By Jonathan Bradwell
First it was album “Hysterics” that reigned down from the sky in 2008, and this year it was mind afflicting “Cosmology” that imported “Rolo Tomassi” back to the nucleus of Britain’s Screamo spectacle. Despite more celebrated acts performing on the main stage tonight, this five piece Matchcore paraphernalia are an element that young metal fans in Yorkshire show a humble allegiance too. As Eva Spence (vocals) darts onstage to snap her experimental weaponry off of the safe setting, those penned in the area clutch their breaths as desultory synth, bass and guitar hooks shoot from the steps of Sheffield’s City Hall.
Wasting absolutely no time tonight Rolo Tomassi glissade into gear with a simulating first few songs. Eva Spence (vocals) pirouettes and dances across the stage, taking those precious moments to slant right back, look at the mist above, and discharge those pressurized, attenuating screams into the clouds above their home city. Their stamina is almost diminishing to experience; it’s like a caged animal being let loose. The bands youth radiates overtly as heads recoil, hips twirl and Joe Nicholson (guitar) plummets brutally to the floor, damages his guitar strap, but still, impressively, manages to conserve the direction of those professionally manufactured riffs.
Utter deference is requited in the form of a tide of saltating bodies when the group perform the unconventionally named hit singles “Party Wounds” and “I love Turbulence”. The outlandish cross over between jazz inspired punk and all out grimy Metal is what these two songs seem to contrive, and the crowd unmistakably adore it. The profound opening riff of “I Love Turbulence” kindles sparks of indignation amongst the movements of the audience, and the planate, overt usage of two vocalists in “Party Wounds” creates a feeling of stupefaction from the front to the back of the situation.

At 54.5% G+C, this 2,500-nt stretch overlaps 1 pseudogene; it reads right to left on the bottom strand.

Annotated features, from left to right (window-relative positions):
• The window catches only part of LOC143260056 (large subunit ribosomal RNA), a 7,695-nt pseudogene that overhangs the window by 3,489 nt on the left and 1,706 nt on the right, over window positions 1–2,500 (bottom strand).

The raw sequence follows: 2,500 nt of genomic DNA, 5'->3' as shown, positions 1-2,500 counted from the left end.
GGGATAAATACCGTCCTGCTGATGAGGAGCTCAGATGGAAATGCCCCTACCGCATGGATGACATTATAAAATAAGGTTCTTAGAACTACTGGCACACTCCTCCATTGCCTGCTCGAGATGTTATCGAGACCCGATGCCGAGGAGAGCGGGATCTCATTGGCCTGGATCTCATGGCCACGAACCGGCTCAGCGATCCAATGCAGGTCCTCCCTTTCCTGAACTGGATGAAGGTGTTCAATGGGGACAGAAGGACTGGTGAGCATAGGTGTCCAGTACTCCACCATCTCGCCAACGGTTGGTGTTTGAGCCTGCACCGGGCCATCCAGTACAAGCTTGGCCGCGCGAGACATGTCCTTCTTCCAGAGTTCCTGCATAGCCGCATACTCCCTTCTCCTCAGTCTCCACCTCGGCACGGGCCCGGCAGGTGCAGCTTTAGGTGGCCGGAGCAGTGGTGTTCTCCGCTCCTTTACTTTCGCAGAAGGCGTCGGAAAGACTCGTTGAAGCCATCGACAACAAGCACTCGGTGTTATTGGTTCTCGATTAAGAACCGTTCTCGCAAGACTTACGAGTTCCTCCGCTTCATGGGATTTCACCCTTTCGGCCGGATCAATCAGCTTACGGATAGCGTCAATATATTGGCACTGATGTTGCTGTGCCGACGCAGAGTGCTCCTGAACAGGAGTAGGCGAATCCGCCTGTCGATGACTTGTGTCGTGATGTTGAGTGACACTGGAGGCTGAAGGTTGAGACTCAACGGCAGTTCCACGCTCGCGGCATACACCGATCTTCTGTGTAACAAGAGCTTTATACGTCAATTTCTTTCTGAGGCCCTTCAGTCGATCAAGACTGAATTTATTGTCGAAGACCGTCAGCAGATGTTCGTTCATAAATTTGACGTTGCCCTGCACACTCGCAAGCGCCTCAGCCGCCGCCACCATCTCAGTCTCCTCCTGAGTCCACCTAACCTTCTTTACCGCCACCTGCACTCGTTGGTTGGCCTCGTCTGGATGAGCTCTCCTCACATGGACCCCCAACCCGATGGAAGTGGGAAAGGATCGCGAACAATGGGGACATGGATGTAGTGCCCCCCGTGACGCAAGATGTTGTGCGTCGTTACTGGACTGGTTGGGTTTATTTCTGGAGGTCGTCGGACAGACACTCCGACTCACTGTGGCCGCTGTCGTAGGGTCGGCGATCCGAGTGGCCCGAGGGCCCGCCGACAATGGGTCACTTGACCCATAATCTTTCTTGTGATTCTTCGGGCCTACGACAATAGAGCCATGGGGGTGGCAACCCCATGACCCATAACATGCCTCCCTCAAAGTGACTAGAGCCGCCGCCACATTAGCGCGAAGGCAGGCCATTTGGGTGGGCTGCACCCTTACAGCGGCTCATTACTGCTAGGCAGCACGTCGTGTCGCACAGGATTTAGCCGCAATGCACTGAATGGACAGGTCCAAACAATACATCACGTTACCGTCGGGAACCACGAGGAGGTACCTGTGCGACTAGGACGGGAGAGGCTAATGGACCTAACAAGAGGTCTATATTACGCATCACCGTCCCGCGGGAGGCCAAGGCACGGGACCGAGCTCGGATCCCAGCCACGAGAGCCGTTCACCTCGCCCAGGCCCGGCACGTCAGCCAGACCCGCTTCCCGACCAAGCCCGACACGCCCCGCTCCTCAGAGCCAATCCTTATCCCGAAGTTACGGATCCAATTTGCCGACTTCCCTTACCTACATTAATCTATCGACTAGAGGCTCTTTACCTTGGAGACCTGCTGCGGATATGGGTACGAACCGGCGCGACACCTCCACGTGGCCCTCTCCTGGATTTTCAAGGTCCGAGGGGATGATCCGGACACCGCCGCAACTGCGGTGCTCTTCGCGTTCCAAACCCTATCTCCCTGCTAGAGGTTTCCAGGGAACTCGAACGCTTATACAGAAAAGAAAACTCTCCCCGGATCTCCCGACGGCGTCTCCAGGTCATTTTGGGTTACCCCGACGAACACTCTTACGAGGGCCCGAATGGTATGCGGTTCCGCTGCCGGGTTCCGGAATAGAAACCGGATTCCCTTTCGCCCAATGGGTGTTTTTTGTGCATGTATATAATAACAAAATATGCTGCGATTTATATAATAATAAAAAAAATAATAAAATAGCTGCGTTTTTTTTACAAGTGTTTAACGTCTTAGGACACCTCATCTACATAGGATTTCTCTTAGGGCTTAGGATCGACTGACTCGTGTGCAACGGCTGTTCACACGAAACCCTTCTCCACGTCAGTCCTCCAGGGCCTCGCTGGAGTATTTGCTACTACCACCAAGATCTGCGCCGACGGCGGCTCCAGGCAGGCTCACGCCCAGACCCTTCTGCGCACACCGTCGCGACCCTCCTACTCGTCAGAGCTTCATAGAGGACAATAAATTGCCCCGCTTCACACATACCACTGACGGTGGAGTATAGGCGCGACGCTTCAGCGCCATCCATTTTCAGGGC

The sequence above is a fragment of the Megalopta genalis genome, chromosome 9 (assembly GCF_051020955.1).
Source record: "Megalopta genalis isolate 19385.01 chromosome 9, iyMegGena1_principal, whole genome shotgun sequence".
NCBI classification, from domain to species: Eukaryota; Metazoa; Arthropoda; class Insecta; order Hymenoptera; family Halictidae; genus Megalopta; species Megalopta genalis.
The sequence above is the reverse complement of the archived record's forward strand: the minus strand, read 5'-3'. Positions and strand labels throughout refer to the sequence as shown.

Unfortunately for Rolo Tomassi, there is a sinewy wind scraping across the streets that carry’s and distorts the sounds, making them imperceptibly less magnetizing than ordinary. However, as this is through no dereliction of the musicians, no-one seems to be bemoaning. Active for just a mere five years, Rolo Tomassi have that viridity, that torrid knife point edge that makes there music, no, not recoil off the walls, but stab right through them. Notably the vocal effect on the second microphone used by Eva Spence (vocals) during the more regular parts of the songs has a very halcyon effect. Laying waste to stages at famous festivals such as ‘Sonisphere’ back in 2009, tonight’s stymie stage, which strains to retain the band during song’s “Kasia” and “Sakia”, seems like very intrinsic pickings.
Rolo Tomassi sound just as intellectual, flamboyant and callous live as they do on CD: an aspect of acts that often gets lost in modern culture, where the desideratum to sound unblemished leads to ghoulish overproduction that is toilsome to carry out to a live audience. Although probably the heaviest band today, tonight’s Sheffield based act were the ones who were to curate the days “New Music Stage”. In return for replenishing us with a fluent and surmounting set, whilst being the curator of the stage they laid dilapidation too, fans both old and new roar the name of this esteemed metal act as they vacate the stage. Rolo Tomassi: full marks.
(Picture courtesy of “Flickr”)
Live video of “I love Turbulence” by “Rolo Tomassi” filmed in Norwich. Not the gig I attended: